That’s a great observation and I think it is true for me as well. If something is part of the story’s premise, then it is easier to suspend disbelief because we know at the outset that that’s what the story is about. Anne Rice’s Interview with the Vampire, which was published long before vampire books were all the rage they are today, begins with the line “‘I see,’ said the vampire.” When I first read the book, I accepted the premise easily because of the matter of fact way it was presented in the opening line. But if no vampires or other paranormal beings had shown up until the last quarter of the book, I might have been very annoyed, because by then my expecations would have been set for a very different kind of story.

    In contemporaries, I'm a complete sucker for the one-night stand/marry bc the heroine is pregnant plot twist – and I know lots of folks just hate it. And, I think someone event posted on dearauthor recently asking whether anybody knew anybody today who got married bc she was pregnant.

    I love almost any and all marriage of convenience stories. And amnesia — I am almost always willing to suspend disbelief for amnesia.

  6. sallahdog
    Jul 21, 2008 @ 16:58:46

    I love almost any and all marriage of convenience stories. And amnesia -‘ I am almost always willing to suspend disbelief for amnesia.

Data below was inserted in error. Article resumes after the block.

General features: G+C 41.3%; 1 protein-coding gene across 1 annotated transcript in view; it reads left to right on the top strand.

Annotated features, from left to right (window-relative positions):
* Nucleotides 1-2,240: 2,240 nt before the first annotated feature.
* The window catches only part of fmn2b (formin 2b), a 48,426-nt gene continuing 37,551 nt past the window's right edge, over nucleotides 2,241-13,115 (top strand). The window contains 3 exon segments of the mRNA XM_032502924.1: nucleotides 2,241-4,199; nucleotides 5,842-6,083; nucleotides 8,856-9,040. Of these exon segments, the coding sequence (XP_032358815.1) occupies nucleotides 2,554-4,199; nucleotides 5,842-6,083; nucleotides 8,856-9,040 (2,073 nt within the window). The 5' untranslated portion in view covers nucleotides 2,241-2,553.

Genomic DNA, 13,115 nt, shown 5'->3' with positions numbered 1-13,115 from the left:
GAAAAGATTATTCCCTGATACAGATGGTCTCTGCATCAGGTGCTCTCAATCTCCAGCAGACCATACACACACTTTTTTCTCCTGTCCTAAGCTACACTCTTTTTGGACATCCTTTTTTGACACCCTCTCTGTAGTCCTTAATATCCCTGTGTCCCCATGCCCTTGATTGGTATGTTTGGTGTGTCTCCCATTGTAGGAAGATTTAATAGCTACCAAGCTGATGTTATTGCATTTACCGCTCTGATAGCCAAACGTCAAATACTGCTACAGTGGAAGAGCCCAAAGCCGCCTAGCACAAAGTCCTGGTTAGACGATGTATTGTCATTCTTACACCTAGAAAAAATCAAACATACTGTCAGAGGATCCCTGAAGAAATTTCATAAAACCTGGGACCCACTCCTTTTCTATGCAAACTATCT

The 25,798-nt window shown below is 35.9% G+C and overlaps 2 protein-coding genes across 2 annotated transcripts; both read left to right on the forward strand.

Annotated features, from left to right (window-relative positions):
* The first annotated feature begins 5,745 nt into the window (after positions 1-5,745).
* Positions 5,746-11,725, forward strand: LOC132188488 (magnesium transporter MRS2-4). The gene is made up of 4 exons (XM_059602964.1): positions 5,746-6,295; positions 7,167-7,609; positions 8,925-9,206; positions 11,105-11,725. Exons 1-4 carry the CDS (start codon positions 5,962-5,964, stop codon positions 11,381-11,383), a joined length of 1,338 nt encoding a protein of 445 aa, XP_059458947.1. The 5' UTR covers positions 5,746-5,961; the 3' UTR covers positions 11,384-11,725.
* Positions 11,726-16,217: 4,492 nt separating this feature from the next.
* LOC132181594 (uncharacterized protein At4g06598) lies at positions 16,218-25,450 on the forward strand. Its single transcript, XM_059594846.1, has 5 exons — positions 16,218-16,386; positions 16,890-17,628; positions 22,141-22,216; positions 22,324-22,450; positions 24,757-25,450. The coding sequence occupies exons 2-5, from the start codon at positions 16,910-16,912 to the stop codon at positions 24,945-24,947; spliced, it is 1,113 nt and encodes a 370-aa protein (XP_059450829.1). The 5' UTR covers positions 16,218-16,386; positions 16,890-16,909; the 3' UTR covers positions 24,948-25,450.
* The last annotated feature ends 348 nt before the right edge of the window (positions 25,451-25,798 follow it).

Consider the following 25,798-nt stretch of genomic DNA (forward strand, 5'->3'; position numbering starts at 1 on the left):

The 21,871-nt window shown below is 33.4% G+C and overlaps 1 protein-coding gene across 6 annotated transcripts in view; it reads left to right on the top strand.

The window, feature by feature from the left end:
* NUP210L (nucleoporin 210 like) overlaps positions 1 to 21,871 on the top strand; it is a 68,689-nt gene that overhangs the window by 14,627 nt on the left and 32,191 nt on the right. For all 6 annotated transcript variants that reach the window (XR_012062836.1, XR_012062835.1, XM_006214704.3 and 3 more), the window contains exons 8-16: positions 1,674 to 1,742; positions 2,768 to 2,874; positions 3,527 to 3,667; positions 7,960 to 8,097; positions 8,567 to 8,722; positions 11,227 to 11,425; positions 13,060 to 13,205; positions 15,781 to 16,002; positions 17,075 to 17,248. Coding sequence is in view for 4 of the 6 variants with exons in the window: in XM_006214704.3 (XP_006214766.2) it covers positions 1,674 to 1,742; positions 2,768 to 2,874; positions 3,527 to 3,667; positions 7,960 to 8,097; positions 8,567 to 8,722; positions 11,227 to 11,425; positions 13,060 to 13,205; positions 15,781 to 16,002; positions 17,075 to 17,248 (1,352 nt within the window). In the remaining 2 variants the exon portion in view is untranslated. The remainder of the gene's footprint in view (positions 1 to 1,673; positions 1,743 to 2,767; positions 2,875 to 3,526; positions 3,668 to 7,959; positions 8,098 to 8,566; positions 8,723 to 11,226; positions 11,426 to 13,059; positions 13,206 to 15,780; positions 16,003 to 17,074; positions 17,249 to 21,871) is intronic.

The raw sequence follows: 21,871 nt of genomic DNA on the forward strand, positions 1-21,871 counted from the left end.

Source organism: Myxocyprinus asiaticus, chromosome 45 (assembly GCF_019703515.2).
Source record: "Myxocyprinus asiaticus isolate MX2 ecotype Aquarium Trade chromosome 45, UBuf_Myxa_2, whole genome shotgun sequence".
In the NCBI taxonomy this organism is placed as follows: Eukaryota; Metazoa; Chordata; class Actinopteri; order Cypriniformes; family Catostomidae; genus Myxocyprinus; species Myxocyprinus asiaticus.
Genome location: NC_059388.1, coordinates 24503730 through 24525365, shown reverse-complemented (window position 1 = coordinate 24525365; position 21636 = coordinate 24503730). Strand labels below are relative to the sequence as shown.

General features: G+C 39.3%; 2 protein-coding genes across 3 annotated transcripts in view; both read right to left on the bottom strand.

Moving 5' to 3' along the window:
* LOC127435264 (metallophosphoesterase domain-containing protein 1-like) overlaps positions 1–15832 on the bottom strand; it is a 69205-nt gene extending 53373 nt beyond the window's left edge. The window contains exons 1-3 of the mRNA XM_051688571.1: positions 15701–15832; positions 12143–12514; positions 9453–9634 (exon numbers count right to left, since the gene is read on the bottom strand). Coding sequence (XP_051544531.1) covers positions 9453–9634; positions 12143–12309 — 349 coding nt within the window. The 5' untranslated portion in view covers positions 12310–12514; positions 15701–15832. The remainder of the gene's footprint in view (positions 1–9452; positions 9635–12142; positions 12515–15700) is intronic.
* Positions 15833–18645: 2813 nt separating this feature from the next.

Oh man… another one I love… amnesia… While I admitting my guilty secret of loving preposterous story lines, I will admit that I also watch for those “help a bitch out” over at SBs… If the story line is over the top crazy I am sooo there..

    I had gotten rid of all these stinkers several years(and about 3 moves) ago, and I find myself now haunting garage sales and half price book stores looking for silly plot lines and half nekkid women and men on the cover… I think my real life has gotten so serious and boring that I long for those simple days of the pirate (who is really a Duke) clubbing the chickie over the head and carrying her off to make secret babies that she won’t remember because she had amnesia, and then when he finds out she is really a lady and she finds out he is a Duke, they have a marriage of convenience till they realize they are madly in love with each other…. whats the problem?…. It could happen….

  7. Courtney Milan
    Jul 21, 2008 @ 17:26:31

    Thanks for blogging about this, Jane, and thanks for the support, Sherry!

    Sallahdog, it is not my intention to deprive authors of their tired plot devices at all, but to explain how to achieve the plot devices in a legal manner. For every example of “how not to force a marriage” I give a counterexample from a work of fiction showing that there are still many lovely ways to force marriages.

    Maybe I should have titled the workshop, “How to have your plot and eat it, too.” :)

  8. Linda Rigel
    Jul 21, 2008 @ 17:27:02

    As for marriage-by-will, I adore “Our Mutual Friend” — but that will too comes at the beginning of the book and is set out as the problem, not a convenient solution.

  9. sallahdog
    Jul 21, 2008 @ 17:30:17

    Sallahdog, it is not my intention to deprive authors of their tired plot devices at all

    Hey,deprive those dang authors all you want…as long as there are garage sales and flea markets I am sure I can find my fixes of
    ‘stupid stories I love’… Is it wrong of me to admit that one book reviewer mentioned an old book that was no longer in print that featured a guy who never washed and a secondary character who had a thing for goats….and I spent hours looking for that book?…. sigh… I feel so dirty…